Opportunities to invest in catastrophe bonds are being drip-fed or staggered into the market to a degree, with efforts to prevent available capital becoming overwhelmed or drying up seemingly evident in both the secondary trading and primary issuance markets for cat bonds.
The catastrophe bond market has just been through its biggest first-quarter in the history of the market, as we documented in our latest quarterly cat bond and related insurance-linked securities (ILS) market report.
But even before the record Q1 had ended, the effects of the Covid-19 coronavirus pandemic were spreading around the globe and capital markets were responding, with the reinsurance linked assets of the cat bond market coming under attention as a source of immediate liquidity for more generalist investors around the globe.
What followed was one of the briskest periods of secondary market cat bond trading ever, with some significant lists of bonds offered and sold in March.
That liquidity slowed before the end of the month, but the availability of often below-par priced cat bond names meant that specialist ILS investors and ILS funds had deployed a lot of available capital just in advance of a key reinsurance renewal of April 1st.
It then became evident in the first-half of April that a gulf had formed between sellers and buyers of catastrophe bonds, as secondary market bid lists continued to fail to be fully traded even at below-par marks.
Another week on and the significant sized bid lists have all but disappeared, but we’re told that they’ve been broken down instead, with one broker desk offering groups of bonds in $5 million chunks in recent days, but still not all of these are getting traded, according to our sources.
As appetite for large bid lists dried up it seems broker desks have changed strategy to offer them in smaller chunks. But still the gulf between sellers price targets and buyers ambitions persists it seems, as the sides aren’t coming together making the secondary market seem a little inefficient right now.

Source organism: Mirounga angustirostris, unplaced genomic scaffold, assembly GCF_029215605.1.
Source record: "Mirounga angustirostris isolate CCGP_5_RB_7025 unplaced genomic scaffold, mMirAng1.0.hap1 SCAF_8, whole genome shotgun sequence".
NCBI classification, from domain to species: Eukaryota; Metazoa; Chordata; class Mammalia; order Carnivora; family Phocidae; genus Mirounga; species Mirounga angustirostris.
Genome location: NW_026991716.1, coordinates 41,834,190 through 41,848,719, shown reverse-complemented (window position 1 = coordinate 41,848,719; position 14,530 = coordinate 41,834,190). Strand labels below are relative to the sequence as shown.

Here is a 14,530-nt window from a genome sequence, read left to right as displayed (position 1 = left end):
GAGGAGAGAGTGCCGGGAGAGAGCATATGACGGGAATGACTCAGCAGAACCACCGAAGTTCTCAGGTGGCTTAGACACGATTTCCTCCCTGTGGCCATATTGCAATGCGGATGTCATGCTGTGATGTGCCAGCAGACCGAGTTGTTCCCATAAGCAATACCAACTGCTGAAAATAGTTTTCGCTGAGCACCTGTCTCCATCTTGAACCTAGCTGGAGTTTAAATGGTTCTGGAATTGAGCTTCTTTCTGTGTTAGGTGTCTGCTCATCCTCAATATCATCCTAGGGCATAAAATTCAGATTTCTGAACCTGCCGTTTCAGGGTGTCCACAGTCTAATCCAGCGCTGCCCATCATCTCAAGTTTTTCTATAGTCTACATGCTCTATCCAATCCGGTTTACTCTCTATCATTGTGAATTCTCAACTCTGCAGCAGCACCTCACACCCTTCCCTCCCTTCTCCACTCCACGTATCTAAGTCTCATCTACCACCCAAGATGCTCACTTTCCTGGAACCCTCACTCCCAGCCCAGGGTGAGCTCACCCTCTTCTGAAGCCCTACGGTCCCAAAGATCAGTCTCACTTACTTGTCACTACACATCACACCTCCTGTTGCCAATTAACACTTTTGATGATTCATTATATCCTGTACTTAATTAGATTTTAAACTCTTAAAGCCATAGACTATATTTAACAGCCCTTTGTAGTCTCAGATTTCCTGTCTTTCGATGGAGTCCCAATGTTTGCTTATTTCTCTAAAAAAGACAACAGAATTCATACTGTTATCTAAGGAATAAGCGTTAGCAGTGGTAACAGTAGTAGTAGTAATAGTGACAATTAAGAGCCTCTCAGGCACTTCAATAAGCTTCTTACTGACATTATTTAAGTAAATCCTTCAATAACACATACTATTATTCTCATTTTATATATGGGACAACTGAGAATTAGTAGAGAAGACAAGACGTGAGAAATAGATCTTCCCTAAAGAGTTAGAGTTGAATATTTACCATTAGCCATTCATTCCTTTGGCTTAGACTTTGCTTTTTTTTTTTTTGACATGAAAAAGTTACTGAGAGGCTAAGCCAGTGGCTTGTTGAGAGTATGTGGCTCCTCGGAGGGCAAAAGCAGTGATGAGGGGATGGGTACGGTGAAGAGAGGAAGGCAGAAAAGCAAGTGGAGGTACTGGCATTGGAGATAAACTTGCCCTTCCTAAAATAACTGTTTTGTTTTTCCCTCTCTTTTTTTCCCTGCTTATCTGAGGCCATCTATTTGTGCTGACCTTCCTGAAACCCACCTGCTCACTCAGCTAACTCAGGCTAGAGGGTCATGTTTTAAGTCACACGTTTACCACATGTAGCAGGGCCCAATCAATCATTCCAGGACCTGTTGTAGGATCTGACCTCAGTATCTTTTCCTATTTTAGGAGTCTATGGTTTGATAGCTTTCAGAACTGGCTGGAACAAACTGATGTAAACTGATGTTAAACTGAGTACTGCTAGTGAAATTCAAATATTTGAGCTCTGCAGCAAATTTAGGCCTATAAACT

There’s a need to manage the available capital in the catastrophe bond market though, as we’re in the midst of a time of great stress for capital market investors and this has had a knock-on effect on the ILS funds ability to raise fresh capital at this time.
As a result it seems brokers are doing their best to meet sellers needs, of offering out lists of cat bonds they’d like to cash in. While also trying to manage the availability of capital to support cat bonds both in the secondary and primary issuance markets.
The last thing broker dealers want is to soak up so much capital right now with cheap secondary offers in bulk that it becomes harder for cat bond funds and ILS investors to support primary issuance needs over the coming weeks in the run-up to the mid-year reinsurance renewals.
Of course there are significant maturities coming due this quarter as well which will help, in terms of capital availability for the cat bond market, but it can take a little time for capital to be available to reinvest and the ILS fund managers also have collateralised reinsurance and retrocession opportunities to consider at this time of year.
As a result, the cat bond market’s capacity appears to be being managed to a degree, which given the market has yet to adopt a truly liquid electronic trading platform for secondary cat bonds and an electronic platform for primary issuance book-building, means this has to be done through various manual means.
As a result, it’s no surprise that brokers are splitting up secondary bid lists to offer them in smaller, more digestible chunks and are not flooding the market with new cat bond issuance all at the same time.